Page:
28 Sep 08 Nov 2013
Mariechen Danz, Genghis Khan Fabrication Co., Liz Glynn, Johannes Paul Raether
The city of Florence is considered the birthplace of the Renaissance, the reorientation towards classical antiquity and the beginning of modern Europe. The fact that the Renaissance drove the colonialisation of the New World with a combination of economic and commercial power and linguistic hegemony, and created a lasting Eurocentricity in historiography is not mentioned in the "cradle of the Renaissance".
The American literary critic Walter D. Mignolo, Director of the Center for Global Studies at Duke University in Durham (USA), devoted many years of research to the darker side of the so-called Renaissance and published the trilogy The Darker Side of the Renaissance (1995), Local Histories / Global Designs (2000) and The Darker Side of Western Modernity (2011). In these books he explores the role accorded to language in colonial conquest and destruction.
The artist Mariechen Danz (born 1980 in Dublin, lives in Berlin) deals with the political importance of language as information and the informing of bodies. She critically challenges Western concepts of reason and objectivity. As a Villa Romana Fellow 2013 she has been living in Florence for eight months and initiated the exhibition Renaissance resistance. Resistance renaissance. Renaissance resistance. Resistance renaissance.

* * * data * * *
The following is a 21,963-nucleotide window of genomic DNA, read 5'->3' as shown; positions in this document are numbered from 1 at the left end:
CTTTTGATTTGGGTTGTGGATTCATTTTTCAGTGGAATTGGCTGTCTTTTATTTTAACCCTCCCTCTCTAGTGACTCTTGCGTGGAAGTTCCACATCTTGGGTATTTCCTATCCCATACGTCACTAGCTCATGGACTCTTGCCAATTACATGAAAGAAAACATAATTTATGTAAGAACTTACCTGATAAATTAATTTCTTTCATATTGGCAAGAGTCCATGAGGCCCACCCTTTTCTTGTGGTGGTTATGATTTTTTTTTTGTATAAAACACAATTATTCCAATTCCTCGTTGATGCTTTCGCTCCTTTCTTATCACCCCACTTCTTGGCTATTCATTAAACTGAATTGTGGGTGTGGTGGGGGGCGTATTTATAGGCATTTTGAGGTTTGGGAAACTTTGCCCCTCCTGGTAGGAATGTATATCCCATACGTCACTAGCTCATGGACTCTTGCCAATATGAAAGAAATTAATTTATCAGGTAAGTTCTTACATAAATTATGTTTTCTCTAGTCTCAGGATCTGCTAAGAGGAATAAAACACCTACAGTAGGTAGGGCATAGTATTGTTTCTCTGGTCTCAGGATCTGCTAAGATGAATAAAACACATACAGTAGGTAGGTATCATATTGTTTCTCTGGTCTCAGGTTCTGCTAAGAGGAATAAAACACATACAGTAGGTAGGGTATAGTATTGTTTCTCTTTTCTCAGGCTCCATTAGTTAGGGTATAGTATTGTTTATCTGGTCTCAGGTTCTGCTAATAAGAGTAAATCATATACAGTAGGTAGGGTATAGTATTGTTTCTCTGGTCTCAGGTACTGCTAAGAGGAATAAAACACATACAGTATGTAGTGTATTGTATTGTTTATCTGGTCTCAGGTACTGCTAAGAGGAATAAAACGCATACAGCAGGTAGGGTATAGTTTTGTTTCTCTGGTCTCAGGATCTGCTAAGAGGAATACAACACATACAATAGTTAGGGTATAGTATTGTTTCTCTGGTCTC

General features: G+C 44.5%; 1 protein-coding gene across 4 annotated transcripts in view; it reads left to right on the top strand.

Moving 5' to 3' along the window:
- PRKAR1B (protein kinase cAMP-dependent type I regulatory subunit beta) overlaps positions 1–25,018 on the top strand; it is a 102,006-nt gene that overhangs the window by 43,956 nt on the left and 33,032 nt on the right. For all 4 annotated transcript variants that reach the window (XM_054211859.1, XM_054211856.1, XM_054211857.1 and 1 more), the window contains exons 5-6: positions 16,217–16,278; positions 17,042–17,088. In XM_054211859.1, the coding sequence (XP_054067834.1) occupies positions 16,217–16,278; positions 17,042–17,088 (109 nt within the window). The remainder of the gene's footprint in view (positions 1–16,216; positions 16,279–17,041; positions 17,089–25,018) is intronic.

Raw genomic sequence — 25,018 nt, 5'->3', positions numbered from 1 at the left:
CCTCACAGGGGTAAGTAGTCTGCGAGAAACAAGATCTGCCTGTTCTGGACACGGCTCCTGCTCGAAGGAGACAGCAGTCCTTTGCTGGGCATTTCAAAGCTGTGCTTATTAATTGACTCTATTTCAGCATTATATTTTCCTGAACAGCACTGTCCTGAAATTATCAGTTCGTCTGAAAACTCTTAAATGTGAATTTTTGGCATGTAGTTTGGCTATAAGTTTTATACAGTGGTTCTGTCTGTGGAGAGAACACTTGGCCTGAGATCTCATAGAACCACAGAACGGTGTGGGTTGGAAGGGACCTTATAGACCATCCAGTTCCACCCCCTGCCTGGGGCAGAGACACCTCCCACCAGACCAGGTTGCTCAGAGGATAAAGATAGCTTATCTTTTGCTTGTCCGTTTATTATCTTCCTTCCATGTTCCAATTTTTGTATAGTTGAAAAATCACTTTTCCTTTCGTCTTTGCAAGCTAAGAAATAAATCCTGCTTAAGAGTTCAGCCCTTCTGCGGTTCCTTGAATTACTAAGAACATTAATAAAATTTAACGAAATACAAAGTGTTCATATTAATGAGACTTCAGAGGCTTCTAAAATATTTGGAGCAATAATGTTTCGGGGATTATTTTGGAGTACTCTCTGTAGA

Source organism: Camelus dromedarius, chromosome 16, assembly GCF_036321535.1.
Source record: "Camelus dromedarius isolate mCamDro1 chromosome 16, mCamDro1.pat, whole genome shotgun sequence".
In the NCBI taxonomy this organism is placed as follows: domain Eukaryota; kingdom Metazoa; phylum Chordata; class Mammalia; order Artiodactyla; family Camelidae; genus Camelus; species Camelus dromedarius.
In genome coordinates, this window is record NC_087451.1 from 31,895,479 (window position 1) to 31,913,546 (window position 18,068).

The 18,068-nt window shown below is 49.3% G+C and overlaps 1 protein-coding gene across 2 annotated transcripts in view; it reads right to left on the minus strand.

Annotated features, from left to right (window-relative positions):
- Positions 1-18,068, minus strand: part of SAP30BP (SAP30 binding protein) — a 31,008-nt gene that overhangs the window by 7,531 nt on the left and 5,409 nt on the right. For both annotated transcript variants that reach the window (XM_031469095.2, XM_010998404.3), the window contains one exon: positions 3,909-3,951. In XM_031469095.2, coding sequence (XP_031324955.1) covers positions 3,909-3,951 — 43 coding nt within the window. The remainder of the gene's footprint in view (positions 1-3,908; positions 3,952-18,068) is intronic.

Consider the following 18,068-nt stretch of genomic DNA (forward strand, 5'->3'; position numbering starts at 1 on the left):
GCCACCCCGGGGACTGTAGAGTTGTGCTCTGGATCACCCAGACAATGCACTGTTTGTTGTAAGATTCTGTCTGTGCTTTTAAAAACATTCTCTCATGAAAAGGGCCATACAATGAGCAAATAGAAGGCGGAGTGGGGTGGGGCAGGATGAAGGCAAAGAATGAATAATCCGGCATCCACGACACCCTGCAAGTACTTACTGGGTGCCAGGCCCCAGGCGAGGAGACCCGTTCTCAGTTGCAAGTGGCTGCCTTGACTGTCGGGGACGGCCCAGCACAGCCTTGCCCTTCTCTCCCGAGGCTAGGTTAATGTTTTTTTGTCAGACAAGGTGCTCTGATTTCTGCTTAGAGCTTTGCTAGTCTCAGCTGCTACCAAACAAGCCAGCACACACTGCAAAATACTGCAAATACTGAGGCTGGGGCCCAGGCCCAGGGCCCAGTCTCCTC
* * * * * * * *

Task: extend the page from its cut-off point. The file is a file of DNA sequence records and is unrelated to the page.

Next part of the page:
Genghis Khan Fabrication Co. is a Silicon Valley USA based corporate entity founded in 2010 as an experiment in decoloniality. It is dedicated to the pursuit of decolonial options and attempts to make those options real through the development of new technologies, socioeconomic interventions, Art works of its own making, and collaboration with artists. (www.alvaro.us)
John Paul Raether has worked on his own independent projects for several years and jointly ran basso, an artists' space in Berlin. His works and performances have been shown at the KW Institute for Contemporary Art, Berlin; Kunsthaus Bregenz, Künstlerhaus Stuttgart and the KUMU Art Museum, Tallinn. He regularly writes articles for the German art magazine Texte zur Kunst.
Liz Glynn creates sculptural objects, large-scale installations, events and participatory performances. Drawing from different historical epochs, architecture, and literature, her work seeks to explore the individual agency within complex superstructures. Her practice seeks to embody dynamic cycles of growth and decay by evidencing process, encouraging participation, and inciting future action.